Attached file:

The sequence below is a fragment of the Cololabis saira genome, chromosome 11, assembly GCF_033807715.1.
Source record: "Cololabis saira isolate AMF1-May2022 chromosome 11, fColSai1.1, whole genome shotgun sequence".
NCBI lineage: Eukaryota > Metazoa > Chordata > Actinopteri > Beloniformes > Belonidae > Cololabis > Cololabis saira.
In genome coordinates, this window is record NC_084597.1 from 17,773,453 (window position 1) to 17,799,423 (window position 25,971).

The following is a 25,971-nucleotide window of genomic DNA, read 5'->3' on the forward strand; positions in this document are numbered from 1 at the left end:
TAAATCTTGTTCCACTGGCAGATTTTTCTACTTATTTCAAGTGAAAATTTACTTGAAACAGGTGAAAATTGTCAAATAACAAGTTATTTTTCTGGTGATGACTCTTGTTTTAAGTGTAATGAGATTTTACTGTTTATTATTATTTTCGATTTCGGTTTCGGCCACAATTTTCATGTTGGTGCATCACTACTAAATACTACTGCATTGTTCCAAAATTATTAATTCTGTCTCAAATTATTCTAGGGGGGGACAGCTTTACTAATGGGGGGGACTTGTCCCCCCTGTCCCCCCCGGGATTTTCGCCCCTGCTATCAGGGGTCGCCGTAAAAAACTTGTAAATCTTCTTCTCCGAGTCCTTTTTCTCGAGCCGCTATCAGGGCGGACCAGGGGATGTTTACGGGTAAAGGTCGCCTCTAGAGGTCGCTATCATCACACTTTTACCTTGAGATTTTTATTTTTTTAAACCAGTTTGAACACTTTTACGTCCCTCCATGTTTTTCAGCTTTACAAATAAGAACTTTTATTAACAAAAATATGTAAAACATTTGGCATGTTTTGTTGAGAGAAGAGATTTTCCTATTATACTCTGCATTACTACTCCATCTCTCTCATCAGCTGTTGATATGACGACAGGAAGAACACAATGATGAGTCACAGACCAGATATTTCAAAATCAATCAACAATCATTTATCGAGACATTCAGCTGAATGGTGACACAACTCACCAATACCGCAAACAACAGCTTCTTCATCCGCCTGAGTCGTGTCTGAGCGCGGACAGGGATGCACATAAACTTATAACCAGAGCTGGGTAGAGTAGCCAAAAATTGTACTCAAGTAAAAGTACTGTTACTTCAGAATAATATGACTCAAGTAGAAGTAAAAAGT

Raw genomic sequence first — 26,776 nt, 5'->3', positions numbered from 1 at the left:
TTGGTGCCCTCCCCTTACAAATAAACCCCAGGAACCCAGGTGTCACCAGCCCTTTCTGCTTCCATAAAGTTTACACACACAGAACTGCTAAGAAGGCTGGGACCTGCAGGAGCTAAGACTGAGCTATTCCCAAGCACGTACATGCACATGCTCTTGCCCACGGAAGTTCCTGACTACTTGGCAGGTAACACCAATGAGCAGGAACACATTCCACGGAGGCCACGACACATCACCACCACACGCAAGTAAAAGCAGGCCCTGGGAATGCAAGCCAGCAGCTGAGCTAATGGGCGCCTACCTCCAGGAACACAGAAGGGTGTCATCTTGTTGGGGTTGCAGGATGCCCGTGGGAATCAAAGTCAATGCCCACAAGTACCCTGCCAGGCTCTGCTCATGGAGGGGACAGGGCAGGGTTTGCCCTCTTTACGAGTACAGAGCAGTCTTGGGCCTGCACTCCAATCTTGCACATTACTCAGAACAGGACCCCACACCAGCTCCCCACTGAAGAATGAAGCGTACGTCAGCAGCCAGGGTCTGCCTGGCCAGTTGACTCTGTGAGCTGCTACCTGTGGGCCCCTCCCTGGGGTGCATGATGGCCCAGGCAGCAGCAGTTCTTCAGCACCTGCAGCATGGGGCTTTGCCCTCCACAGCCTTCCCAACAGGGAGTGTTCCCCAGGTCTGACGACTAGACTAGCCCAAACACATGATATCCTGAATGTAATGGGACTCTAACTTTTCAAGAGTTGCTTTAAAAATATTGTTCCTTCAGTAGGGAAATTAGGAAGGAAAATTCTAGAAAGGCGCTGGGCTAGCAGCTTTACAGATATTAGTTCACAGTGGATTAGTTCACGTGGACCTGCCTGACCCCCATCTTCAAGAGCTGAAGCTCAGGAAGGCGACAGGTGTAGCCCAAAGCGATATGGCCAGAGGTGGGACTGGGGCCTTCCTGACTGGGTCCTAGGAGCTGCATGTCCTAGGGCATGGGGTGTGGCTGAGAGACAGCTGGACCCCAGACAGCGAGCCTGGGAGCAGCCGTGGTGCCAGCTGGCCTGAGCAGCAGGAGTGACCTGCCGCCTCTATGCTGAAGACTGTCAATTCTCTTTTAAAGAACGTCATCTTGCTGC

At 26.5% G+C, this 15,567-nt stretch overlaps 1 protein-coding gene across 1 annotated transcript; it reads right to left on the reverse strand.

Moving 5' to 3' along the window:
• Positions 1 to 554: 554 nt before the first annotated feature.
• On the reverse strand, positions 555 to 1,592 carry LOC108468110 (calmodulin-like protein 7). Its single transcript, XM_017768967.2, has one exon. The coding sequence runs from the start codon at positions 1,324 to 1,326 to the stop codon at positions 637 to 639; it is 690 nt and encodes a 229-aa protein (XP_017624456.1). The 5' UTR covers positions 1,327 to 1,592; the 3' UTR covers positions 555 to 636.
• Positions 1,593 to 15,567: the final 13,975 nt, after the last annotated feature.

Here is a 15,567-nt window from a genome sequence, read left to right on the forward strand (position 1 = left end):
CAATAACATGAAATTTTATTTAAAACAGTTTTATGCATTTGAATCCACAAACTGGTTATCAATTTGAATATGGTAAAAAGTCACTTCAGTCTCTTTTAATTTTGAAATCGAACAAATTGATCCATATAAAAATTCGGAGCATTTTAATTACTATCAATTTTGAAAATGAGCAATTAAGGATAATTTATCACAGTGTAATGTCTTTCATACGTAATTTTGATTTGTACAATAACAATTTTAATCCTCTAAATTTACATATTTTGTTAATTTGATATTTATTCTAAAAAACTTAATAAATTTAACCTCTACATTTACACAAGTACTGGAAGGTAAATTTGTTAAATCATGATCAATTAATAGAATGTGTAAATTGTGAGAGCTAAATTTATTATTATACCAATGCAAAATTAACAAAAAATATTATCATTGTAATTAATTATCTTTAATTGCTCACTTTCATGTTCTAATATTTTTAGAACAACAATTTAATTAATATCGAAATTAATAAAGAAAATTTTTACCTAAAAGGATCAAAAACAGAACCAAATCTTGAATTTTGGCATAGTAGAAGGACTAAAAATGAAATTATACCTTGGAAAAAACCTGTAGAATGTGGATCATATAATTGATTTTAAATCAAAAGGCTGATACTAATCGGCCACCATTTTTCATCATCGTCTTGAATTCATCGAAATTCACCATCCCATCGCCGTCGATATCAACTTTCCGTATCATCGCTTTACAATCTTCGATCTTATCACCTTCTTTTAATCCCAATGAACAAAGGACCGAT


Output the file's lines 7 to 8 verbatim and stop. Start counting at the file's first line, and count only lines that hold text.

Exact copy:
Raw genomic sequence first — 26,776 nt, 5'->3', positions numbered from 1 at the left:
TTGGTGCCCTCCCCTTACAAATAAACCCCAGGAACCCAGGTGTCACCAGCCCTTTCTGCTTCCATAAAGTTTACACACACAGAACTGCTAAGAAGGCTGGGACCTGCAGGAGCTAAGACTGAGCTATTCCCAAGCACGTACATGCACATGCTCTTGCCCACGGAAGTTCCTGACTACTTGGCAGGTAACACCAATGAGCAGGAACACATTCCACGGAGGCCACGACACATCACCACCACACGCAAGTAAAAGCAGGCCCTGGGAATGCAAGCCAGCAGCTGAGCTAATGGGCGCCTACCTCCAGGAACACAGAAGGGTGTCATCTTGTTGGGGTTGCAGGATGCCCGTGGGAATCAAAGTCAATGCCCACAAGTACCCTGCCAGGCTCTGCTCATGGAGGGGACAGGGCAGGGTTTGCCCTCTTTACGAGTACAGAGCAGTCTTGGGCCTGCACTCCAATCTTGCACATTACTCAGAACAGGACCCCACACCAGCTCCCCACTGAAGAATGAAGCGTACGTCAGCAGCCAGGGTCTGCCTGGCCAGTTGACTCTGTGAGCTGCTACCTGTGGGCCCCTCCCTGGGGTGCATGATGGCCCAGGCAGCAGCAGTTCTTCAGCACCTGCAGCATGGGGCTTTGCCCTCCACAGCCTTCCCAACAGGGAGTGTTCCCCAGGTCTGACGACTAGACTAGCCCAAACACATGATATCCTGAATGTAATGGGACTCTAACTTTTCAAGAGTTGCTTTAAAAATATTGTTCCTTCAGTAGGGAAATTAGGAAGGAAAATTCTAGAAAGGCGCTGGGCTAGCAGCTTTACAGATATTAGTTCACAGTGGATTAGTTCACGTGGACCTGCCTGACCCCCATCTTCAAGAGCTGAAGCTCAGGAAGGCGACAGGTGTAGCCCAAAGCGATATGGCCAGAGGTGGGACTGGGGCCTTCCTGACTGGGTCCTAGGAGCTGCATGTCCTAGGGCATGGGGTGTGGCTGAGAGACAGCTGGACCCCAGACAGCGAGCCTGGGAGCAGCCGTGGTGCCAGCTGGCCTGAGCAGCAGGAGTGACCTGCCGCCTCTATGCTGAAGACTGTCAATTCTCTTTTAAAGAACGTCATCTTGCTGC